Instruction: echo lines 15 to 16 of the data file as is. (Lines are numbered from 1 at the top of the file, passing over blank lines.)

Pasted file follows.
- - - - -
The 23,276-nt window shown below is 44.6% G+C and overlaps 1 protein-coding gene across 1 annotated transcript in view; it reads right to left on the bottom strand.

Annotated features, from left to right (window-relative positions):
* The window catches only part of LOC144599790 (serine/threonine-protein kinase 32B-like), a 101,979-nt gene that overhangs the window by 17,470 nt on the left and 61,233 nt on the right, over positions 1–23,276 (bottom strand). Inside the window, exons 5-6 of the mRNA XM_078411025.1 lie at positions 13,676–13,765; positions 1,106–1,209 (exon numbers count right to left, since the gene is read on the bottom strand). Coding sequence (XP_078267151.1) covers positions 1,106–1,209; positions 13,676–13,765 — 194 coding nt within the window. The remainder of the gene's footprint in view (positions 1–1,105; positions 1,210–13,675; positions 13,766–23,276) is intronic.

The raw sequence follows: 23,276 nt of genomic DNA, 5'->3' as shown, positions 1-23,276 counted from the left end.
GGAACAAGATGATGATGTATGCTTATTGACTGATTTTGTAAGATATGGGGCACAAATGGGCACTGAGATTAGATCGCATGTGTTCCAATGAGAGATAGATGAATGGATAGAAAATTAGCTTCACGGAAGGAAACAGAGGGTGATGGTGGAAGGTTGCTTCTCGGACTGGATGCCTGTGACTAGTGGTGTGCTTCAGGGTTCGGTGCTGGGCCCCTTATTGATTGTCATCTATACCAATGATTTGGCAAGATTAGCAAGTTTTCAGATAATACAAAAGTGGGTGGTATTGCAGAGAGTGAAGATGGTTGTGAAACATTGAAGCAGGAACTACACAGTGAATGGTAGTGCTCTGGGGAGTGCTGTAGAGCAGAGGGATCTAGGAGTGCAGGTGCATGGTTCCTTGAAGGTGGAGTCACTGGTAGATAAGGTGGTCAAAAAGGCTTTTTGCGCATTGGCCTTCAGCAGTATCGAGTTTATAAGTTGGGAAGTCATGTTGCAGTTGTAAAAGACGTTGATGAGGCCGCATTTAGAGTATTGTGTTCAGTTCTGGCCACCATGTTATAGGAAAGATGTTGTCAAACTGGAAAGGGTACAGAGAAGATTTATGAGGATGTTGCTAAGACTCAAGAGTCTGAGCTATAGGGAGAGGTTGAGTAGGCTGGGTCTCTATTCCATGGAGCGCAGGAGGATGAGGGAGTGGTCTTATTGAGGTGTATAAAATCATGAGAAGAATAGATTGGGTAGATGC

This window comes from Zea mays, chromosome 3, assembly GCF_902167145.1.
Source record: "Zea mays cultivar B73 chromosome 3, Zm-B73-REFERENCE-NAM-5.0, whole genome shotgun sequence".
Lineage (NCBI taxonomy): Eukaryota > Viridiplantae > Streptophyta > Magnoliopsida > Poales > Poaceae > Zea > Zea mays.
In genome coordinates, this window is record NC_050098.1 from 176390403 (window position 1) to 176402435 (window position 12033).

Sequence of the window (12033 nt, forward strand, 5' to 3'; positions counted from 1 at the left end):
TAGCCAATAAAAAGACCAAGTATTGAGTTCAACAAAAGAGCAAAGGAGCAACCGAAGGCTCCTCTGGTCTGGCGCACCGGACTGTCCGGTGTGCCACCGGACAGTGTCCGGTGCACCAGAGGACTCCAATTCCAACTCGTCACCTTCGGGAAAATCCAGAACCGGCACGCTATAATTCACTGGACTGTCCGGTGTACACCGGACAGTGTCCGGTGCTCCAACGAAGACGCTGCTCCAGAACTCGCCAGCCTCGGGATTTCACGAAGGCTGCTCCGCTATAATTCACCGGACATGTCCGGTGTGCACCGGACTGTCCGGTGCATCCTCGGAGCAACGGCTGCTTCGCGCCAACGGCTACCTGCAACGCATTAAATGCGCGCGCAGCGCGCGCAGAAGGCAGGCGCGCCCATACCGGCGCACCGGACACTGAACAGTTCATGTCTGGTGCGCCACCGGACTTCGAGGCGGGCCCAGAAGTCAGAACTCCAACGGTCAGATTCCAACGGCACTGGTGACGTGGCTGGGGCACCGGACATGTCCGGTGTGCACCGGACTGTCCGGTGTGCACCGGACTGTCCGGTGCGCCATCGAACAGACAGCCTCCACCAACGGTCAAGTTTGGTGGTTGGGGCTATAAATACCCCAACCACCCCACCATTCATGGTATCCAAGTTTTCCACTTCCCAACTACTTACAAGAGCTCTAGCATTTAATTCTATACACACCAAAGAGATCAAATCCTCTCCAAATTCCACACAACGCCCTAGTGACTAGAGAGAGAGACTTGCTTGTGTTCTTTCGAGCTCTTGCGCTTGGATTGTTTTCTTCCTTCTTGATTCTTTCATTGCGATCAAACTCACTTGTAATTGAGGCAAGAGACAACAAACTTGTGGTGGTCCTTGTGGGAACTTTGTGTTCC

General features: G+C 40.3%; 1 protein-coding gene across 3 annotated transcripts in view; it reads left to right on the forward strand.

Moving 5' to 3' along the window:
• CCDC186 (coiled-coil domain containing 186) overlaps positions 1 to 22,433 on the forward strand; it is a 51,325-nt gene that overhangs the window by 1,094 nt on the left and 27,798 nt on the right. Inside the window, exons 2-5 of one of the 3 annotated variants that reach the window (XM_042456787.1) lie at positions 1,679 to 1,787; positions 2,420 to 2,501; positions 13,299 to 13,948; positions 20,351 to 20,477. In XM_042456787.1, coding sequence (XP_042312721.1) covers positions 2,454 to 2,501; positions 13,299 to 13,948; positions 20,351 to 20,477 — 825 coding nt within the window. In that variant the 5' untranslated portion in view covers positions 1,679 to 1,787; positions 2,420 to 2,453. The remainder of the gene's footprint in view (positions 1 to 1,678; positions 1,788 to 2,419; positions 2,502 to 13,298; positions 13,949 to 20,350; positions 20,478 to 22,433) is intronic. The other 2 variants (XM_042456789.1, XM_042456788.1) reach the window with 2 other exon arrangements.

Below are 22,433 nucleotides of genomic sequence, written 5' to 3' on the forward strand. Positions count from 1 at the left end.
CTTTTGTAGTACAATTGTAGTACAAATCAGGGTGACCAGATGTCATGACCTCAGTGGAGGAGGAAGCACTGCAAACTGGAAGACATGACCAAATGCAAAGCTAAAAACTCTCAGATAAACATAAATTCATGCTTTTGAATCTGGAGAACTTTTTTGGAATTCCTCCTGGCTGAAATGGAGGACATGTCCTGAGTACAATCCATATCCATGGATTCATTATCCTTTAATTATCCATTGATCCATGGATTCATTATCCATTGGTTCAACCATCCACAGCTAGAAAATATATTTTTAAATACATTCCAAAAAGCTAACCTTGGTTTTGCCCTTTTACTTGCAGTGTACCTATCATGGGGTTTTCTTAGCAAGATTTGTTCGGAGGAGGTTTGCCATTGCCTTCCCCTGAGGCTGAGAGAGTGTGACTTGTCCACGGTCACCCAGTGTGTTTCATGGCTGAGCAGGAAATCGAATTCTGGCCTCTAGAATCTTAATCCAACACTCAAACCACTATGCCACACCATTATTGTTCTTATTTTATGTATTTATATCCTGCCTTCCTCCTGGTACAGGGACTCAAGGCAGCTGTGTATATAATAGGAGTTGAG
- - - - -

Below are 22,433 nucleotides of genomic sequence, written 5' to 3' on the forward strand. Positions count from 1 at the left end.
CTTTTGTAGTACAATTGTAGTACAAATCAGGGTGACCAGATGTCATGACCTCAGTGGAGGAGGAAGCACTGCAAACTGGAAGACATGACCAAATGCAAAGCTAAAAACTCTCAGATAAACATAAATTCATGCTTTTGAATCTGGAGAACTTTTTTGGAATTCCTCCTGGCTGAAATGGAGGACATGTCCTGAGTACAATCCATATCCATGGATTCATTATCCTTTAATTATCCATTGATCCATGGATTCATTATCCATTGGTTCAACCATCCACAGCTAGAAAATATATTTTTAAATACATTCCAAAAAGCTAACCTTGGTTTTGCCCTTTTACTTGCAGTGTACCTATCATGGGGTTTTCTTAGCAAGATTTGTTCGGAGGAGGTTTGCCATTGCCTTCCCCTGAGGCTGAGAGAGTGTGACTTGTCCACGGTCACCCAGTGTGTTTCATGGCTGAGCAGGAAATCGAATTCTGGCCTCTAGAATCTTAATCCAACACTCAAACCACTATGCCACACCATTATTGTTCTTATTTTATGTATTTATATCCTGCCTTCCTCCTGGTACAGGGACTCAAGGCAGCTGTGTATATAATAGGAGTTGAG